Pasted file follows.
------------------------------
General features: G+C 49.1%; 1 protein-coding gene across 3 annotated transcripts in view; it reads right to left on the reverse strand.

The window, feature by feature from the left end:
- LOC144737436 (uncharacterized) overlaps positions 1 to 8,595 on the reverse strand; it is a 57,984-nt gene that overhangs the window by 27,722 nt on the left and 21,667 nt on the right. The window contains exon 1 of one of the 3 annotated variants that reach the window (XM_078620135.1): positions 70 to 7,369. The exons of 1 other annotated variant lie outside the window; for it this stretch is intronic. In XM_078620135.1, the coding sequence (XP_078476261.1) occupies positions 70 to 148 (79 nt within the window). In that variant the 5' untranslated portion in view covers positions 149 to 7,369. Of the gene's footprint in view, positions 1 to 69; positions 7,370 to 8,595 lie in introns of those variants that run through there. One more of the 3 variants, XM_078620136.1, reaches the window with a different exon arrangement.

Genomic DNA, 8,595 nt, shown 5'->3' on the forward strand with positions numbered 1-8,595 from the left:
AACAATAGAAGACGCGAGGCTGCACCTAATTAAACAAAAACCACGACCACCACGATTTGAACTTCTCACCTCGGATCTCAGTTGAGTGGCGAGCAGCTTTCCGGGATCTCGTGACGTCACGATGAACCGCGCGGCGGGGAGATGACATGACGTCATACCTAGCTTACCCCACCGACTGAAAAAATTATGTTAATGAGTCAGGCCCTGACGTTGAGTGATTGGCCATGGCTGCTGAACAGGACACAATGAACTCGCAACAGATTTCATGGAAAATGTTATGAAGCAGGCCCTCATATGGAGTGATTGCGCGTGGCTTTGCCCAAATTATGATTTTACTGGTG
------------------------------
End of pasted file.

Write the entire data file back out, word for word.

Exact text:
General features: G+C 49.1%; 1 protein-coding gene across 3 annotated transcripts in view; it reads right to left on the reverse strand.

The window, feature by feature from the left end:
- LOC144737436 (uncharacterized) overlaps positions 1 to 8,595 on the reverse strand; it is a 57,984-nt gene that overhangs the window by 27,722 nt on the left and 21,667 nt on the right. The window contains exon 1 of one of the 3 annotated variants that reach the window (XM_078620135.1): positions 70 to 7,369. The exons of 1 other annotated variant lie outside the window; for it this stretch is intronic. In XM_078620135.1, the coding sequence (XP_078476261.1) occupies positions 70 to 148 (79 nt within the window). In that variant the 5' untranslated portion in view covers positions 149 to 7,369. Of the gene's footprint in view, positions 1 to 69; positions 7,370 to 8,595 lie in introns of those variants that run through there. One more of the 3 variants, XM_078620136.1, reaches the window with a different exon arrangement.

Genomic DNA, 8,595 nt, shown 5'->3' on the forward strand with positions numbered 1-8,595 from the left:
AACAATAGAAGACGCGAGGCTGCACCTAATTAAACAAAAACCACGACCACCACGATTTGAACTTCTCACCTCGGATCTCAGTTGAGTGGCGAGCAGCTTTCCGGGATCTCGTGACGTCACGATGAACCGCGCGGCGGGGAGATGACATGACGTCATACCTAGCTTACCCCACCGACTGAAAAAATTATGTTAATGAGTCAGGCCCTGACGTTGAGTGATTGGCCATGGCTGCTGAACAGGACACAATGAACTCGCAACAGATTTCATGGAAAATGTTATGAAGCAGGCCCTCATATGGAGTGATTGCGCGTGGCTTTGCCCAAATTATGATTTTACTGGTG